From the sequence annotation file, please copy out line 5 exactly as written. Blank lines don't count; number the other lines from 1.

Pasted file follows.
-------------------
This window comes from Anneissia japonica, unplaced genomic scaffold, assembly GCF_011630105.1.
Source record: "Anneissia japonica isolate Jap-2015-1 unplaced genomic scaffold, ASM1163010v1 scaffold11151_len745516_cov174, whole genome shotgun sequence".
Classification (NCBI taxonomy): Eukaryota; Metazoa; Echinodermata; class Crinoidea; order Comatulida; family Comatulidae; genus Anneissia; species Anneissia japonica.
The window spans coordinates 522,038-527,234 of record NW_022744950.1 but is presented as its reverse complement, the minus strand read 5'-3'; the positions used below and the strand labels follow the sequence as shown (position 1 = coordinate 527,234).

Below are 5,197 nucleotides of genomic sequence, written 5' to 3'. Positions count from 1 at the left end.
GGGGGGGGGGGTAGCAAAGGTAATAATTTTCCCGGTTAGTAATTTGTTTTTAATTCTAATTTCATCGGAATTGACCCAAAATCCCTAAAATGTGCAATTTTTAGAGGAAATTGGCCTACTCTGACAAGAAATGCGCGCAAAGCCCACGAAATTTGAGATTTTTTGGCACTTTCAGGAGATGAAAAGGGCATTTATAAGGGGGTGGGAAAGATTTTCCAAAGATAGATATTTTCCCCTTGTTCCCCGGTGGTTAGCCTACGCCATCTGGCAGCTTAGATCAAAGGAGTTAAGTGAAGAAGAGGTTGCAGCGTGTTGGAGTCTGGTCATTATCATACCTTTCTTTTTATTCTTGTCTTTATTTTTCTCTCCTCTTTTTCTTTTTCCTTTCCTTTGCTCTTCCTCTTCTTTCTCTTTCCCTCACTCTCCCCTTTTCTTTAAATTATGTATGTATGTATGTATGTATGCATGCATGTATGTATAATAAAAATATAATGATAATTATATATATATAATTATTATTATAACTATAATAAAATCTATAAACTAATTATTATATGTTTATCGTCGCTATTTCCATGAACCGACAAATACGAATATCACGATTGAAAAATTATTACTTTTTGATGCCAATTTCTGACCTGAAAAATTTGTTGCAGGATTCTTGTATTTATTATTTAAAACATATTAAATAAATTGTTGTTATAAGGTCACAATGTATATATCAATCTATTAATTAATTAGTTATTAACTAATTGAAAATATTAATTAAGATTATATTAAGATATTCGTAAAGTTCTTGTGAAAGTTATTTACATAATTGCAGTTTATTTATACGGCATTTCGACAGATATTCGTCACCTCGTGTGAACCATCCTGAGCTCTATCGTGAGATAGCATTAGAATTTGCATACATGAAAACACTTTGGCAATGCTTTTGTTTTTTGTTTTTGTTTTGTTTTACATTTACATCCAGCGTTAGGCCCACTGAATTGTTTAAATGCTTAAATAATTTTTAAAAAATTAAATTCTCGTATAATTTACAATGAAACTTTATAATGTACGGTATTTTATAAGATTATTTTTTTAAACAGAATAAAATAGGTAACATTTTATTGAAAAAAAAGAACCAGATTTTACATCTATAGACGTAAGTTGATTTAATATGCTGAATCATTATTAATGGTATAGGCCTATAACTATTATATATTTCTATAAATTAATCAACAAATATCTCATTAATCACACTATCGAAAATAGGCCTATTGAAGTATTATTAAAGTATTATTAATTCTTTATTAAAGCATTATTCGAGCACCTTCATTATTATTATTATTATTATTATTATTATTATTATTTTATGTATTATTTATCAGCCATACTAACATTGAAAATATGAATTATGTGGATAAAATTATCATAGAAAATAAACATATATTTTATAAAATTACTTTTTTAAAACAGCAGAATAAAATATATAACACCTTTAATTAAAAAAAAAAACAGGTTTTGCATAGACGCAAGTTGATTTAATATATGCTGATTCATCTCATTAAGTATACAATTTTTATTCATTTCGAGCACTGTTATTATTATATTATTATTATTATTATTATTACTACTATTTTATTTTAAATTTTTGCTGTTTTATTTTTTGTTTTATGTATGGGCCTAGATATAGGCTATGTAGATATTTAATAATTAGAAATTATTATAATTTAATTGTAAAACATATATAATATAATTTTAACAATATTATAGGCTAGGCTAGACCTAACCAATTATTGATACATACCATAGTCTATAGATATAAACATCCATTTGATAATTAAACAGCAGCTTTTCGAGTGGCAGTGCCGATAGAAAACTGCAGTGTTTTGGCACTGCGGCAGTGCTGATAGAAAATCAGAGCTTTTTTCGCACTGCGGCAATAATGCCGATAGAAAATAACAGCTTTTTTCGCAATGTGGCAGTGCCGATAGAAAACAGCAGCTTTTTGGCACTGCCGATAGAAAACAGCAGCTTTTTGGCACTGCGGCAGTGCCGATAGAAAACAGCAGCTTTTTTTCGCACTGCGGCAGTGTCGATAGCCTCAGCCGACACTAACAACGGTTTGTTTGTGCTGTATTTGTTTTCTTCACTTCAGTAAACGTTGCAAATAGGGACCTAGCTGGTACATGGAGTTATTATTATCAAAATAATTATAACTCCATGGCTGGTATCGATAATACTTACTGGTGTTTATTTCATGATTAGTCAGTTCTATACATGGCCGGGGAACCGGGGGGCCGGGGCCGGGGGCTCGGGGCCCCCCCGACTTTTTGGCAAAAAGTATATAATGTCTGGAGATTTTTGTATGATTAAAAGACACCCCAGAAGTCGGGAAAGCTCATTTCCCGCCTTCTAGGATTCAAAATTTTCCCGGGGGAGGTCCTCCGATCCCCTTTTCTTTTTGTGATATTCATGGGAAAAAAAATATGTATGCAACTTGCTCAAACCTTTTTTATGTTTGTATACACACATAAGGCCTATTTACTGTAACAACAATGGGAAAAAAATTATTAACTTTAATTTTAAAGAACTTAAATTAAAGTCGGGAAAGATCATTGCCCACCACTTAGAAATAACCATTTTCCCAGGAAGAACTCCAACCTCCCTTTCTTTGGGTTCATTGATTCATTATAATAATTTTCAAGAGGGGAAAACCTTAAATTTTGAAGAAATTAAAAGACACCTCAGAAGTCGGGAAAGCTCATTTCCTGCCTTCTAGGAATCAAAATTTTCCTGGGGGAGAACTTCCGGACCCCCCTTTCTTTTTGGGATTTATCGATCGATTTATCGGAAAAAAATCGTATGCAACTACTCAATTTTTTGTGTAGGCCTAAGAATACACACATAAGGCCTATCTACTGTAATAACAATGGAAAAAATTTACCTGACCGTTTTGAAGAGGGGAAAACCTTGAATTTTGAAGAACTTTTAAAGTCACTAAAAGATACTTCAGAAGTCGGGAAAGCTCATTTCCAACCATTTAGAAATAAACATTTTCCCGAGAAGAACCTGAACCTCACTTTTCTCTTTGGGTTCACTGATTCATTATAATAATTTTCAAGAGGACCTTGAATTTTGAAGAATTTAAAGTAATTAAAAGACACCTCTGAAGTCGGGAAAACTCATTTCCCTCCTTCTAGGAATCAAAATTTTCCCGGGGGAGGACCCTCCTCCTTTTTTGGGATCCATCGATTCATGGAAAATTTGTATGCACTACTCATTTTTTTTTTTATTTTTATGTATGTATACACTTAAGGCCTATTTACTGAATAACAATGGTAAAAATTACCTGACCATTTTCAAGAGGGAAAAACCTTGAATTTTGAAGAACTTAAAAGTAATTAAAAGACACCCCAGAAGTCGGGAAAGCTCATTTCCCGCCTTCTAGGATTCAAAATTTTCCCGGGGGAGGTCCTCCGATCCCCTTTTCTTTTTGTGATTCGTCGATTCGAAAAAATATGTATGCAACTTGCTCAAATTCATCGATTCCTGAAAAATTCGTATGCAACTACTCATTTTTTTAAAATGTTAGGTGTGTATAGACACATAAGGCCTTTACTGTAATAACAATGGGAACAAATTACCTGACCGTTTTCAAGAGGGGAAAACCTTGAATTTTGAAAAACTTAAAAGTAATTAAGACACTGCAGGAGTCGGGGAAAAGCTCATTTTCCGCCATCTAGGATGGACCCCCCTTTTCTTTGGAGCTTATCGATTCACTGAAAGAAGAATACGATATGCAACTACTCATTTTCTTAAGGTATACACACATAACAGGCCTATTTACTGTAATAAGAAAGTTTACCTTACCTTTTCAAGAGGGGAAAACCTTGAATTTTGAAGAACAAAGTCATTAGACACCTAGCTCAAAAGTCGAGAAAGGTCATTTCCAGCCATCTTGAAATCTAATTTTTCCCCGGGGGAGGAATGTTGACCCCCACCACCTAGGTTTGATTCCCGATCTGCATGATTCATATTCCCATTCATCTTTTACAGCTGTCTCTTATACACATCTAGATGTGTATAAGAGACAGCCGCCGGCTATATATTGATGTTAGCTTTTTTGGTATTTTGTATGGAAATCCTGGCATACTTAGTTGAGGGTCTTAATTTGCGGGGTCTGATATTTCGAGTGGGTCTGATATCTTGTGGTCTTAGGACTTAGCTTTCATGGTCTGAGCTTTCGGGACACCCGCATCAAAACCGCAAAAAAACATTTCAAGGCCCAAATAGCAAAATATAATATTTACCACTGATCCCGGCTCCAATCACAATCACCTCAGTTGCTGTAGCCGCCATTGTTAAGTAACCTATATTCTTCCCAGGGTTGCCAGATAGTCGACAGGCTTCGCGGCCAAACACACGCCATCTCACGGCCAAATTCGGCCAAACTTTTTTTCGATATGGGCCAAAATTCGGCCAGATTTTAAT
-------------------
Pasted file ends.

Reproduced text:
Below are 5,197 nucleotides of genomic sequence, written 5' to 3'. Positions count from 1 at the left end.